Butter doesn't make things moist.
I said it.
Moisture is the presence of available water. Fat and water do not mix, actually fat is a barrier for moisture. Having said this, butter does contain about 14-16% water.. (confused?), but this water is trapped in an emulsion. Once butter melts, that emulsion is broken and water separates out.
In an attempt to make your favourite cookie, cake or brownie recipe more moist, re-consider pulling a Martha Stewart move by increasing the fat content. Fat is great for flavour but in excess it can actually have a negative impact.
Instead of making a cake feel moist, too much fat will make it dense and heavy. Instead of making it moist, too much fat will make cookies feel greasy. Instead of making it moist, too much fat will make brownies also greasy and too soft.
This recipe today features the golden ingredient in its modesty.
These Butter Bars are best eaten fresh, but will last 3 days in an airtight container at room temperature. They start by creaming 140 grams of unsalted butter with lovely brown sugar, vanilla and salt until the light and fluffy stage. You can imagine the wonderful butterscotch flavours that this will create.
Only one egg yolk and flours needs to be added and you've built a thick but spreadable dough. The result is a chewy bar with incredible toffee aromas. They are chewy - not moist because there is no moisture despite the 140g butter. Adding a whole egg would bring liquid, but also dilute the flavour and inhibit browning. I live the deep golden crust that these get!
A coating of melted bittersweet chocolate folled by toasted coconut makes a really irresistible treat that borderlines on candy bar. A very sophisticated candy bar. Love it up!
Makes 18 bars
10 tbsp (140g) unsalted butter, at room temperature
2/3 cup (135g) packed brown sugar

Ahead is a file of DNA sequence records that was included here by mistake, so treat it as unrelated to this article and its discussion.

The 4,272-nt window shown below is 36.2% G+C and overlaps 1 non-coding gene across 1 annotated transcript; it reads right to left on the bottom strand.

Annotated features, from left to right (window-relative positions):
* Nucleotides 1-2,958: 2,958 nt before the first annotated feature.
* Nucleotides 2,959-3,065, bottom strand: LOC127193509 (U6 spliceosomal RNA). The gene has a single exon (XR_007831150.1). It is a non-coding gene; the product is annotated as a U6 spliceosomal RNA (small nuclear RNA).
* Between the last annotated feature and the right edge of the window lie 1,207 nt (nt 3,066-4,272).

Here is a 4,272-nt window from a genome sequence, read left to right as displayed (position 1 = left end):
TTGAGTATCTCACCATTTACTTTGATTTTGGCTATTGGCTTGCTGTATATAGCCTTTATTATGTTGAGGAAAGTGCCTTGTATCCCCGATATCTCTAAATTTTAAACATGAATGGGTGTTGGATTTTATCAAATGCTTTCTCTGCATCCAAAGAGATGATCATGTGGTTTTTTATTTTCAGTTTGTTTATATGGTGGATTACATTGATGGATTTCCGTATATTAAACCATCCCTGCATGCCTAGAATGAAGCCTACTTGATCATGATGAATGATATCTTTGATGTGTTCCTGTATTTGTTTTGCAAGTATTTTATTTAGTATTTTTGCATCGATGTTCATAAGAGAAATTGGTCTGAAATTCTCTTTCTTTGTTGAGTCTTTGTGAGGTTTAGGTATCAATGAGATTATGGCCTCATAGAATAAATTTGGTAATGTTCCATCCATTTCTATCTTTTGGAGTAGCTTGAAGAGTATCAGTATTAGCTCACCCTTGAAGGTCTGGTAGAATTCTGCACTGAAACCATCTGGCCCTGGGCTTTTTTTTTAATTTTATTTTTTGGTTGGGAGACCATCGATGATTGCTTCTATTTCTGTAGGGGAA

1 ½ tsp of vanilla extract
½ tsp salt
1 large egg yolk
1 1/3 cups (190g) all purpose flour
1/4 tsp baking powder
1/4 tsp baking powder
½ cup unsweetened, shredded coconut
3.5oz (100g) dark chocolate
Preheat oven to 350 degrees F. Line an 8x8-inch baking pan with parchment paper.
Cream the butter, brown sugar, vanilla extract and salt together until very pale and fluffy. Beat in egg yolk until well combined.
Sift flour with baking powder over the mixture and gently fold it in until completely incorporated. The mixture will feel like a soft cookie dough.
Turn dough out into prepared pan and press it in evenly but gently with your hand wrapped in plastic srap. Even out the surface with the back of a spatula. Bake for 25 minutes.
Spread the shredded coconut on a cookie sheet and put in the oven 20 minutes after the cookies have gone in the oven (keep an eye on the coconut, it burns easily). The base should be nicely evenly browned and will be slightly soft in the middle.
Transfer base and coconut to a wire rack to cool completely.
After the base has cooled, melt the chocolate in a double boiler over very low heat and spread it out evenly over the base. Immediately sprinkle toasted coconut on top, patting it down gently. Let the chocolate completely set and cut into squares and serve.